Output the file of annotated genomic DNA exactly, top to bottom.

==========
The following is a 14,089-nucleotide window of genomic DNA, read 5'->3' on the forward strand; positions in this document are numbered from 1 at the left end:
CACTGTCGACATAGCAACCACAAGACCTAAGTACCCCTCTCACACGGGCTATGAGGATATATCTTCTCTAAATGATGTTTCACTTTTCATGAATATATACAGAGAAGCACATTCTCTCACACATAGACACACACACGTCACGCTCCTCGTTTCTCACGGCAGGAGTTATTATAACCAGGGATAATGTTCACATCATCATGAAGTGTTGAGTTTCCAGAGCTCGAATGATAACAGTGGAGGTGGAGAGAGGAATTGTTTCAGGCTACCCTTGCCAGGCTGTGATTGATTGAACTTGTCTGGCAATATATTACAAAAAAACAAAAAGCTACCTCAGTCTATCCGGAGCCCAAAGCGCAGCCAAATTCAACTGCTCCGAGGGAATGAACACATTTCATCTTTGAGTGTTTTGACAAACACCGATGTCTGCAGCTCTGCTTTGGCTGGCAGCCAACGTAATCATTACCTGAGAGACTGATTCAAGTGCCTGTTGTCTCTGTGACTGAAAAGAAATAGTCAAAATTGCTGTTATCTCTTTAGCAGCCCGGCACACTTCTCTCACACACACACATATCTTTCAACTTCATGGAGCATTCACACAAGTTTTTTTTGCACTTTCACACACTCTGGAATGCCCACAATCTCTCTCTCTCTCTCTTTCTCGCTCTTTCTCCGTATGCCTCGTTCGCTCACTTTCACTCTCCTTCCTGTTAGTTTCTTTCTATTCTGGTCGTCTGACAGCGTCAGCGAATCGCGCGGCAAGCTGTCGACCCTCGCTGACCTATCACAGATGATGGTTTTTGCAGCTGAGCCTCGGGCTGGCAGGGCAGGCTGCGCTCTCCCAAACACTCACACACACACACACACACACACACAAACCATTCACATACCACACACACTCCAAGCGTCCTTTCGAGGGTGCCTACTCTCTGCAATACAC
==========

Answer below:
The following is a 14,089-nucleotide window of genomic DNA, read 5'->3' on the forward strand; positions in this document are numbered from 1 at the left end:
CACTGTCGACATAGCAACCACAAGACCTAAGTACCCCTCTCACACGGGCTATGAGGATATATCTTCTCTAAATGATGTTTCACTTTTCATGAATATATACAGAGAAGCACATTCTCTCACACATAGACACACACACGTCACGCTCCTCGTTTCTCACGGCAGGAGTTATTATAACCAGGGATAATGTTCACATCATCATGAAGTGTTGAGTTTCCAGAGCTCGAATGATAACAGTGGAGGTGGAGAGAGGAATTGTTTCAGGCTACCCTTGCCAGGCTGTGATTGATTGAACTTGTCTGGCAATATATTACAAAAAAACAAAAAGCTACCTCAGTCTATCCGGAGCCCAAAGCGCAGCCAAATTCAACTGCTCCGAGGGAATGAACACATTTCATCTTTGAGTGTTTTGACAAACACCGATGTCTGCAGCTCTGCTTTGGCTGGCAGCCAACGTAATCATTACCTGAGAGACTGATTCAAGTGCCTGTTGTCTCTGTGACTGAAAAGAAATAGTCAAAATTGCTGTTATCTCTTTAGCAGCCCGGCACACTTCTCTCACACACACACATATCTTTCAACTTCATGGAGCATTCACACAAGTTTTTTTTGCACTTTCACACACTCTGGAATGCCCACAATCTCTCTCTCTCTCTCTTTCTCGCTCTTTCTCCGTATGCCTCGTTCGCTCACTTTCACTCTCCTTCCTGTTAGTTTCTTTCTATTCTGGTCGTCTGACAGCGTCAGCGAATCGCGCGGCAAGCTGTCGACCCTCGCTGACCTATCACAGATGATGGTTTTTGCAGCTGAGCCTCGGGCTGGCAGGGCAGGCTGCGCTCTCCCAAACACTCACACACACACACACACACACACACAAACCATTCACATACCACACACACTCCAAGCGTCCTTTCGAGGGTGCCTACTCTCTGCAATACAC